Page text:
An interview with author Cassandra Giovanni
I absolutely love your author photo! How did you settle on the image you used? Was it planned or just a happy coincidence? And do you have any tips for me because I hate my author photo.
Awe, thanks! I actually do photography on the side, so I figured I would try my hand at self-portraits. I wanted something where it felt more natural and more me, but didn’t leave me feeling overexposed. I personally hate pictures of myself, so I just tried to set the feel and went with it. I did about an hour session, and I remember my tripod kept acting up. I have lots of cameras, so I had a prop one (the one I’m holding) and the one taking the photo.
Besides writing, I read on your website that your other passion is photography. So I have to ask… have you taken any of your own book cover photos?
Actually, yes. Some of the covers are stock photographs because I didn’t have any models that really fit the bill for what I was looking for. My husband is actually on the cover of both Love Exactly and Flawed Perfection (Beautifully Flawed, #1). The next book in the Beautifully Flawed series is actually going to be me (eek!) and the last will be my husband and I. I plan my covers while I’m writing a book—or beforehand, actually! It gets my creative juices flowing!
Your newest novel, Finding the Cure, is a heartbreaking story with characters that come alive on the page. What inspired this story?
I actually wrote the story about five years ago, and it was actually a handwritten manuscript. I needed a break from the Beautifully Flawed series to figure out what I really wanted to do with it, so I picked Finding the Cure back up. Originally, if I remember correctly, it was a spur of the moment thing where I was thinking about how awesome Nicholas Sparks’ books were. I wanted to write something beautiful and rough like him—and I think I managed to do that with my own style.
What’s something you’d like the reader to take away from reading Finding the Cure?
To live in the moment, but think of the future. Life isn’t black and white, and we all have to learn how to live with who we are and what’s going on around us. It may sound cliche, but cherish your life. You get one shot, so don’t take it for granted.
My teacher friend currently has a copy of Finding Freckles on her kindergarten bookshelf. Tell me about your children’s picture books—do you plan on writing more?
Yes! Actually, my illustrator is working on the drawings for Finding Freckles 2 – Bermuda Bounce. It’s a whole series that the illustrator and I have planned out and it follows her dog and picks up our whole family of dogs—all seven of them! (PS. The illustrator is my best friend and sister in law!) The whole idea of writing children’s books came from my mom because I used to write them as a kid, and she wanted one about her dog. Once I did Skippy Von Flippy, Carley asked if I was willing to work with her on a series about Freckles. I obliged, and it’s been wicked fun to do. Unfortunately, they don’t really sell all that well. We’re hoping as we expand the series it will become popular.
If you had to pick a favorite out of every book you’ve written, which would it be and why?
Goodness, that’s a really tough choice because it always ends up being the latest one I’ve written. I think the reason for that is because each time I grow as an author and a person. I’d have to say Love Exactly, because it was the first book where I truly came out of my shell and put some of my own experiences in the book. I learned to embed a part of me in every book from then on, because it’s more genuine and allows readers to better connect with the story line.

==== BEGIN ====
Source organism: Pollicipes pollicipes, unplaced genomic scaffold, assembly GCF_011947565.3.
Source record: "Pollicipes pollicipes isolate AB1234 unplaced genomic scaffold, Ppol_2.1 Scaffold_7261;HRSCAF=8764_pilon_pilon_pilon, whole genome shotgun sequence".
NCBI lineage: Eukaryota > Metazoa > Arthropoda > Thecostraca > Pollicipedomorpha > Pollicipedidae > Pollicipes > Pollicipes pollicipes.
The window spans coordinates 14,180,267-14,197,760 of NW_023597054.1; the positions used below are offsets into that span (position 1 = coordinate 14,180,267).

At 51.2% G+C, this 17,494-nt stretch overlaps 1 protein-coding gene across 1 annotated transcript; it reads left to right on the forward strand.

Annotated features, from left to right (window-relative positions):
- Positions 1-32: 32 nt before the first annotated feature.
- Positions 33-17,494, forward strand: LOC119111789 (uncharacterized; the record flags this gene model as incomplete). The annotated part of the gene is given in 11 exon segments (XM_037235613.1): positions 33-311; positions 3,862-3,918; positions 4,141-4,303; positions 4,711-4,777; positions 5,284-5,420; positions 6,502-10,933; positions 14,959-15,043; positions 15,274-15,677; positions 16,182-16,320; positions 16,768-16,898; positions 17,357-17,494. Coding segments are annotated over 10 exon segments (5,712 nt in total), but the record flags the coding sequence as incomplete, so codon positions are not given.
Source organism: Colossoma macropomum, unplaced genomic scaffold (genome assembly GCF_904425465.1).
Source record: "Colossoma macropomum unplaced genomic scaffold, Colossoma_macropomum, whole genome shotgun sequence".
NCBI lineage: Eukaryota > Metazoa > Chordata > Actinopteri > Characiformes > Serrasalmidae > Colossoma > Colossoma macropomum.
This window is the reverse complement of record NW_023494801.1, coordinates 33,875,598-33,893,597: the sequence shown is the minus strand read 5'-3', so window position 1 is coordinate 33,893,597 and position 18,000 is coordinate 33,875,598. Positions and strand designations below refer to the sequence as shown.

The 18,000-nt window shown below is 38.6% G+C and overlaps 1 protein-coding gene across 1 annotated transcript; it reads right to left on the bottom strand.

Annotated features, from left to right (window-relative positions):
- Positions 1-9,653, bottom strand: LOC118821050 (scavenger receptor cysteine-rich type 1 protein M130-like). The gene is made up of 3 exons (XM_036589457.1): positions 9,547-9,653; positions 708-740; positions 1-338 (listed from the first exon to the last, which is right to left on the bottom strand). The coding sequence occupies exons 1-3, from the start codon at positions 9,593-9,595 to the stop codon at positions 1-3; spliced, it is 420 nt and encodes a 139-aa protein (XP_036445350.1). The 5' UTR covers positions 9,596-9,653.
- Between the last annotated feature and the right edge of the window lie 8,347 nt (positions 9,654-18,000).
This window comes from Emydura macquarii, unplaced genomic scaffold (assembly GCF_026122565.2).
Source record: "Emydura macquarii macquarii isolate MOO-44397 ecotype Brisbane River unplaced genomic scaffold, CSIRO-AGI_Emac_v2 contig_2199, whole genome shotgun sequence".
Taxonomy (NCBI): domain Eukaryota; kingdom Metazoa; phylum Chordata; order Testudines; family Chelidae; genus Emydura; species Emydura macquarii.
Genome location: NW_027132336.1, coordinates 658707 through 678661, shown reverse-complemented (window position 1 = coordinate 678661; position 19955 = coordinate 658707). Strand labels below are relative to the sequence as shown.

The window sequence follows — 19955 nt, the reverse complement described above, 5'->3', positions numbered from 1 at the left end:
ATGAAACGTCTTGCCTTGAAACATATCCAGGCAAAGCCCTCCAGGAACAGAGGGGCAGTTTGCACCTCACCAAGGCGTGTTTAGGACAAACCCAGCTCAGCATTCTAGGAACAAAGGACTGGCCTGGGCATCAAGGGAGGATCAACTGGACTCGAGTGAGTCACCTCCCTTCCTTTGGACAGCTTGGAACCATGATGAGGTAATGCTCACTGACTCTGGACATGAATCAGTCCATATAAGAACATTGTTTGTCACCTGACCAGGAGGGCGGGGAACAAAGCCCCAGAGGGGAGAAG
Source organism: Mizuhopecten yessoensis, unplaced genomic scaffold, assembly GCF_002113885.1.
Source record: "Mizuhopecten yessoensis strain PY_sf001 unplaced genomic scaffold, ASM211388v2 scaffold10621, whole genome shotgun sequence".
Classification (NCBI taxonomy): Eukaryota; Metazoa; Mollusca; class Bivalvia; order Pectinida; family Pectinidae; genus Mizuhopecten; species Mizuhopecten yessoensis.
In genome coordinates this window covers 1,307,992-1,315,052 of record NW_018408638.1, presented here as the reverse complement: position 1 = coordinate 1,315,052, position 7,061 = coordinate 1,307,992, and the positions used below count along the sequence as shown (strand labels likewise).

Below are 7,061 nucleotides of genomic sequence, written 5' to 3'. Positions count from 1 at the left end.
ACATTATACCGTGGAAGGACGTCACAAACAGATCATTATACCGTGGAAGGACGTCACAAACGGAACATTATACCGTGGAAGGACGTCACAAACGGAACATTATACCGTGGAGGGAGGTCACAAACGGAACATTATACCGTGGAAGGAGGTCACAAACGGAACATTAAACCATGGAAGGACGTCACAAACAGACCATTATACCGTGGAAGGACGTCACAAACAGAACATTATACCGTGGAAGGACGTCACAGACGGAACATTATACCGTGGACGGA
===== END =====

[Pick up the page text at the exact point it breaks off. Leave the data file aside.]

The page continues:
What’s a piece of writing advice you wish every author (from newb to published) needs to know.
There’s no magic book that’s going to make you successful overnight (though there’s plenty of websites, books and blogs that will try to steer you otherwise—they lie!). You need to know who you are as a writer, and then evaluate what you want as an author before you publish, be it traditional or indie. Sometimes you’ll have to re-evaluate that reason, but you need to be true to yourself as a person and a writer. Being an author is a career, so take it seriously.
And now, one of my favorite thing to ask authors – What’s some common writing advice that you disagree with?
“Write everyday even if it’s crap”. You know writer’s block? That’s how you give yourself it. I do something to do with writing everyday whether it’s plotting, writing, promoting, or just thinking, but I do not force myself to write when I don’t feel like it.
Who are your favorite authors and which author has been the most influential for you?
This is a tough question. I love Jane Austen, JK Rowling, and Gwen Hayes. As for an influence on me—I don’t think any of those authors influence my style. I just want to emulate their passion for writing powerful stories and do it in my own way.
What’s the best book you’ve read this year?
I’m trying to think of what I actually read this year, because it’s not really all that much. I’d have to say, apart from the heat scenes, Wicked by Jennifer Armentrout. (Is it bad I instantly thought I can tell you the worst book I’ve read this year?)
What can we expect from you in the future?
My goal is to try to publish two full length novels and one children’s novel each year. This year, I’m hoping to have Faded Perfection (Beautifully Flawed, #2) done by December, then Finding Perfection (Beautifully Flawed, #3) done by April-May 2016, followed up with the first novel in my Metal Life series at the latter part of the year. On the children’s novel front Finding Freckles, Bermuda Bounce is penciled in for November. Then he’ll be heading off for an awesome aussie adventure in 2016!
I want to send a huge thank you to Cassandra for granting me this interview! Read more about Finding the Cure and Cassandra’s other books here.